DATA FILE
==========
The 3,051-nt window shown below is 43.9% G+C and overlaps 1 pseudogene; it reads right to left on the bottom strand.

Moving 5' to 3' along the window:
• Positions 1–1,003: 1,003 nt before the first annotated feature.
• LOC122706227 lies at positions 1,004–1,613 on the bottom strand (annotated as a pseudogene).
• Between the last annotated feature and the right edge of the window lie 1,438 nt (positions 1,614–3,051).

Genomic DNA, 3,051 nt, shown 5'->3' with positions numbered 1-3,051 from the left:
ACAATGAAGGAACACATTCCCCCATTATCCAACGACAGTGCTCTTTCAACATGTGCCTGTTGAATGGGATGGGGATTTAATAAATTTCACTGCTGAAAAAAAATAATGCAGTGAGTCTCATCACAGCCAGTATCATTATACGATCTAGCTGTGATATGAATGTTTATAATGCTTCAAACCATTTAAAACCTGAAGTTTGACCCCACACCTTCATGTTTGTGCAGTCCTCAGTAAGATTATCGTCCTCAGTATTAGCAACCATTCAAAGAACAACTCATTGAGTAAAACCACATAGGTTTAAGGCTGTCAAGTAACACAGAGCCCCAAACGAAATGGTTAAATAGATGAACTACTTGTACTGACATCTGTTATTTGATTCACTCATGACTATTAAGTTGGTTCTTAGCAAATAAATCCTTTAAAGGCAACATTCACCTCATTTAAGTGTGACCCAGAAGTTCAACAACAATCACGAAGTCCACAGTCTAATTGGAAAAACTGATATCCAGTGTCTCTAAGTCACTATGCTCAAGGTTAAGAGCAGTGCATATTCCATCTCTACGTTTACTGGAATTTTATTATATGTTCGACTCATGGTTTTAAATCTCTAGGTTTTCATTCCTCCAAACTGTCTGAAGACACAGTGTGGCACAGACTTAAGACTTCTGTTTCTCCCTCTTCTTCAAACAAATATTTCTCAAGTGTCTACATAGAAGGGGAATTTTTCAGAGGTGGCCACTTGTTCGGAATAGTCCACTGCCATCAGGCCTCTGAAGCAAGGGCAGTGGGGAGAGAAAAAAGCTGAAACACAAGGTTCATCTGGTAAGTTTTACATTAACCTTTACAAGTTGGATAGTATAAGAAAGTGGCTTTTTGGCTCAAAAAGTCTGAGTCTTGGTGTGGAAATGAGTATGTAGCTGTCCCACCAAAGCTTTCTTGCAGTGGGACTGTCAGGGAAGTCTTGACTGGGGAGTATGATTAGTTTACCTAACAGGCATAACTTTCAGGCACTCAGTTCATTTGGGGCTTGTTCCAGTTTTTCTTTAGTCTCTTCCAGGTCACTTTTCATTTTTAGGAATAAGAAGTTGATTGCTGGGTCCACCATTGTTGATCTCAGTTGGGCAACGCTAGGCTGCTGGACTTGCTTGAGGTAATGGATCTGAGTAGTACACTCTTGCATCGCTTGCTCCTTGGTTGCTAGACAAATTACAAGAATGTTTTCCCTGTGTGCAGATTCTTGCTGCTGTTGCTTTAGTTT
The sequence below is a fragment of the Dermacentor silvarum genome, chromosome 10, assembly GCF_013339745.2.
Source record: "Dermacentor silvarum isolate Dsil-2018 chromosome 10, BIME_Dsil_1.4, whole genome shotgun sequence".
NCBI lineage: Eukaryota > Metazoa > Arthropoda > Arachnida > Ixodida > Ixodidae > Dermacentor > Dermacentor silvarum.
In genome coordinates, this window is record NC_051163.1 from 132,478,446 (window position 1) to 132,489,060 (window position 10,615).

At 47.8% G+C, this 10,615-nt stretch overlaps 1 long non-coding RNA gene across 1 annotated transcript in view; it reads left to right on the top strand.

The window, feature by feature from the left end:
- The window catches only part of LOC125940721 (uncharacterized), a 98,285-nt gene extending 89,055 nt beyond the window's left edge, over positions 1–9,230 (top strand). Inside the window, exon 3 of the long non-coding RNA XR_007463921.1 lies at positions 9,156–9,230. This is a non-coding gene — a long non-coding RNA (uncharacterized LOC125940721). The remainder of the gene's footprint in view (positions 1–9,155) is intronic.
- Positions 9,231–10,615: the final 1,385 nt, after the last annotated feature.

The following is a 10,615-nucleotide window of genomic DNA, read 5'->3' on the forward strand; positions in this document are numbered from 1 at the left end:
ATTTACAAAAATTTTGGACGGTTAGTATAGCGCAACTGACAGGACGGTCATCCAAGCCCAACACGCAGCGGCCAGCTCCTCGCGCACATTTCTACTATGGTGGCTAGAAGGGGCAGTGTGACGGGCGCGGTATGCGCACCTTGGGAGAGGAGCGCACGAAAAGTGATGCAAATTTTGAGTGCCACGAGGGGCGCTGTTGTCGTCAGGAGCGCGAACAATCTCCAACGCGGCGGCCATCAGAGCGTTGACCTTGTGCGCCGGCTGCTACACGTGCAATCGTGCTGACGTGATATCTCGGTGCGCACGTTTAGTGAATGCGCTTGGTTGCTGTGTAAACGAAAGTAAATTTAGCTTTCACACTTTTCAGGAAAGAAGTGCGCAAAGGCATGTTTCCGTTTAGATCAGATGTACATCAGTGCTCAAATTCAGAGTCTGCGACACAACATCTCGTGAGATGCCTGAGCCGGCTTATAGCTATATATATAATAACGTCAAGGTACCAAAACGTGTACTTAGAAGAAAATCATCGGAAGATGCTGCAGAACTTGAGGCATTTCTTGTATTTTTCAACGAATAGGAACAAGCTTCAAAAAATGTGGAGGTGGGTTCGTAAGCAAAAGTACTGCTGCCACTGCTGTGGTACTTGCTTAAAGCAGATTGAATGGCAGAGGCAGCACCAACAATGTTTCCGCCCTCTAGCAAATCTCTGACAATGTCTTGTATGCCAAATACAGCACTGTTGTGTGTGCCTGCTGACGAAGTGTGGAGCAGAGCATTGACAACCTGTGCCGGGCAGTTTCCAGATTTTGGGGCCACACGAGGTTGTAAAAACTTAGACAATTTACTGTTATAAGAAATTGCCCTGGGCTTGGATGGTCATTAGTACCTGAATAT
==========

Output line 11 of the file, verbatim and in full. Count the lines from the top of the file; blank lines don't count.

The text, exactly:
In genome coordinates, this window is record NC_051163.1 from 132,478,446 (window position 1) to 132,489,060 (window position 10,615).